Battery On A Law Enforcement Officer
Under Florida law, Battery on a Law Enforcement Officer is any unlawful touching of a law enforcement officer.
As a third degree felony, the offense carries penalties of up to five years in prison. Even for first time offenders, often times unlike simple battery, battery against a police officer is taken seriously and is usually aggressively prosecuted.
Battery on a Police Officer / Law Enforcement
Defined in Section 784.07, Florida Statutes. Under Florida law, Battery on a law Enforcement Officer occurs where:
- The defendant intentionally touches or strikes a police officer / law enforcement officer against his or her will or causes bodily harm
- The defendant knows that the alleged victim was a law enforcement officer/police officer; and
- The law enforcement or police officer was engaged in the lawful performance of his or her duties when the defendant committed the battery.
What Are The Penalties For Battery On A Law Enforcement Officer?
Battery against a law enforcement officer is reclassified under Florida law and is considered a higher offense than battery, carrying with it tougher penalties. Battery against a police officer is a third-degree felony. A defendant may be sentenced up to five years in prison and assessed fines of up to $5,000 if convicted.
Aggravated battery on a law enforcement officer is first-degree felony, punishable by up to thirty years in prison, with a mandatory minimum sentence of five years imprisonment.
What Are The Possible Defenses to a Battery On A Police Officer Charge?
An experienced criminal defense attorney has many defense options available to them when dealing with a battery on a law enforcement officer charge. Self-defense may be used, especially in a non-arrest scenario. In order to get a verdict of guilty, the prosecution must prove that the officer was lawfully executing his legal duty at the time of the offense; if the criminal defense attorney can show that the officer was conducting an unlawful detention or stop-and-frisk without the intention to arrest at some point in the future, there can be no conviction for battery on a law enforcement officer.
Under Section 776.051(1) of Florida Statutes, “a person is not justified in the use of force to resist an arrest by a law enforcement officer who is known, or reasonably appears, to be a law enforcement officer.”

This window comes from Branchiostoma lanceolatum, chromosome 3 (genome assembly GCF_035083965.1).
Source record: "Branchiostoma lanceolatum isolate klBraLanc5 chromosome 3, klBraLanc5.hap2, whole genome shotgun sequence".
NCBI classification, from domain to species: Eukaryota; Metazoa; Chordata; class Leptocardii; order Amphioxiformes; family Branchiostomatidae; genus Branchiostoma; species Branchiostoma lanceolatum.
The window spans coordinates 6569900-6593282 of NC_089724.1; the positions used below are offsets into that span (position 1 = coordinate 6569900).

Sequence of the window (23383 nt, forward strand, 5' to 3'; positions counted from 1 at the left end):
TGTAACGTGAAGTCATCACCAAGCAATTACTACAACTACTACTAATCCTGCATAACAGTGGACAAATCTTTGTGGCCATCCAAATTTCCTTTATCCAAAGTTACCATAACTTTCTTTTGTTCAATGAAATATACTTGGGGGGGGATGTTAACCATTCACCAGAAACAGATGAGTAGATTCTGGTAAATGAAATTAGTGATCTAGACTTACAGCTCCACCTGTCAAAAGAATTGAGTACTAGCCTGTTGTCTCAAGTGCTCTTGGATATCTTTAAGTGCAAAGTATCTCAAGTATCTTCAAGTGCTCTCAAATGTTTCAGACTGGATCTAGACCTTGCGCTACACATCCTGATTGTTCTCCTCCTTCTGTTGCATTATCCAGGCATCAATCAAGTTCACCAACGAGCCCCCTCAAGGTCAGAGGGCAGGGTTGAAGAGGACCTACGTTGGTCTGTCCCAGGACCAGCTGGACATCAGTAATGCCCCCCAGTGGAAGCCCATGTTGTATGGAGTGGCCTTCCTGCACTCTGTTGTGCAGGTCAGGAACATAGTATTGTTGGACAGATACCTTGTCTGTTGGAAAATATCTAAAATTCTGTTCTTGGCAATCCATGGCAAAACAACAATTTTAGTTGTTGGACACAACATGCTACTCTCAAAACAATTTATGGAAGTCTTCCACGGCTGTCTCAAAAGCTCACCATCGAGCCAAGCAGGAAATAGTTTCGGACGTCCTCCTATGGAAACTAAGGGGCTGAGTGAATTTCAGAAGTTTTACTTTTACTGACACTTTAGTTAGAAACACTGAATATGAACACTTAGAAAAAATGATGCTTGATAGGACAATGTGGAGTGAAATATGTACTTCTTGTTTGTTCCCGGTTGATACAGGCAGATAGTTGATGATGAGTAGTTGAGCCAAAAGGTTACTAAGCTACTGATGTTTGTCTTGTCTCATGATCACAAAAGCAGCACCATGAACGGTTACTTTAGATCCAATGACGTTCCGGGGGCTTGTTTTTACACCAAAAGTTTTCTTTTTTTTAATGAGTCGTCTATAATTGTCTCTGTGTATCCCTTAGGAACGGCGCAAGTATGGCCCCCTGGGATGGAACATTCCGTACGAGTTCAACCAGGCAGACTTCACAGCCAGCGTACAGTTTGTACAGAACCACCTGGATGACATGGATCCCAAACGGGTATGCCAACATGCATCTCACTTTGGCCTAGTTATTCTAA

Even if the arrest is illegal, the use of force by a defendant is not justified; unless it is used to protect, repel, or defend themselves against excessive force used by the officer.
The Florida Battery on a Law Enforcement Officer statute only offers enhanced protection to officers when they act within the scope of a lawful duty. If the officer uses excessive force, the defendant has a right to claim their actions were in self-defense.
If you have been arrested for Battery on a Police Office or Law Enforcement Officer
Fort Lauderdale Criminal Defense Attorney Kenneth Padowitz, Esq.
An experienced criminal defense attorney will help you explore your available options in how to contest the accusation. At Kenneth Padowitz, P.A. we will aggressively defend your freedom. As police continue their increased aggressive efforts in reducing crime, your rights may come under attack. At the Fort Lauderdale criminal defense law firm of Kenneth Padowitz, P.A., we believe a decrease in crime rates shouldn’t be at the expense of justice. When faced with a criminal charge, whether it is a state charge or a federal offense, an experienced trial lawyer is essential. You need a strategic criminal defense personally designed for you. We represent clients throughout Broward and all of South Florida, including: Fort Lauderdale, Miami, Palm Beach, Parkland, Weston, and Boca Raton. Contact the law firm and ask for Broward criminal lawyer, Kenneth Padowitz, for a free consultation at 954-761-3888.